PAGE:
For the judges, an award-winning submission can vary but at the end of the day, the narrative is key whether your entry is creative, digital or report based.
Deakin: Know the category you want to win. Know the story you want to win and make that as simple and easy around that category. Don't hedge your bets on other categories because that's harder.
Also, be simple and brutally honest with yourself. Understand the narrative that you're going to tell and really understand how does that narrative and how does that category collide together. Having people who can view it from an onlooker point of view is really important. We circulate in this little world where we look at ourselves, pat ourselves on the back and often you're talking to a very different group of people with jurors. The more human and simple it is, the more chance you have to win.
Jones: On the ad tech side of things, a lot of companies have very similar technologies. It's quite hard to call out the differences without going into really quite technical depth. In a room of judges, you might have those who are technically savvy and others who don't have that high level of understanding. You have to make it simple but really call out why it's different in plain language. Get your mum to read your submission, your other half or someone who doesn't work in the industry. If they don't understand and it's not clear enough, then work on the language until it is clear enough.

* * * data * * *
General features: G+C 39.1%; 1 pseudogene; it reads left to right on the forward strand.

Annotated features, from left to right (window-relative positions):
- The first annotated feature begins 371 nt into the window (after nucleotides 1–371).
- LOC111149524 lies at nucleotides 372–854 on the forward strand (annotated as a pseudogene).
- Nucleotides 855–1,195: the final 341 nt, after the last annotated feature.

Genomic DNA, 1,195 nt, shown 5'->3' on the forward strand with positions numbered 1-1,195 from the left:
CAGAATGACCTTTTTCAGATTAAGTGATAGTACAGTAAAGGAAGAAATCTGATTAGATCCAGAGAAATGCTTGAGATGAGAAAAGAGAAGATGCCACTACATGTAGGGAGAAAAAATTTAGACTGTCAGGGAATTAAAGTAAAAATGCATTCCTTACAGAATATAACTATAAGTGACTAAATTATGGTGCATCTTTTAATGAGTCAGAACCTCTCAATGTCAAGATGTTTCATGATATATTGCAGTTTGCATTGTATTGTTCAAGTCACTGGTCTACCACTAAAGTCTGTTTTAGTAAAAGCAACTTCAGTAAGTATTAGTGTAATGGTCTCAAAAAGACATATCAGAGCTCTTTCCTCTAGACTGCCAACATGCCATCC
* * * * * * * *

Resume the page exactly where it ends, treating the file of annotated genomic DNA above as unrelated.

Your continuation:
Entering multiple categories
Sometimes entering multiple categories seems like the best approach, even if your report doesn't tick all the boxes. The more you enter, the more likely chance you have to win, right?
Jones: I don't mind seeing the same entry multiple times as long as it has been rewritten for that category. No copy and pasting. The objectives of each category are really quite different. I expect to see some difference in how that's tackled. But if you have one campaign that really corresponds accurately to three different awards, then go for it.
Deakin: Perhaps you're entering a social campaign. And you want to know what category to enter. Is it sort of a broad range digital category, is it social, is it writing for social etc. Where you have an award entry that can sort of tick a few boxes, that's fine. The thing I get annoyed about is repeated case studies that aren't tailored to each category. It's the same case study submitted across categories without considering which details are relevant to the category. It only ticks part of the box.
Think about why this is being entered into this category. What is the supporting material that might make the judge think they haven't shotgunned it into every category.
Sansom: It comes back to what's the story. What's the most interesting thing. If it's an interesting story in Print which is genuinely a different approach, then cool let's do it. But if it's an innovation in social that happened to have a print element, then don't enter it into Print because the judge is going to look at it and go, there's nothing interesting about that.
When you're entering awards there's stuff that you want to win like Integrated, the big shiny ones, there's stuff you probably stand a better chance of winning in because it's super niche and not many people will enter those and there's the stuff you will probably be able to win
You've got to be hard and honest with yourselves in terms of what sits in the middle of that. We were really hard on ourselves because fundamentally the work was a social campaign. It was all run on social, it was on YouTube and Facebook and Instagram. So it was inherently social content.
The Drum Awards 2020 programme is now open for entry. You can submit your work in various schemes covering marketing, search, digital advertising, creative and design.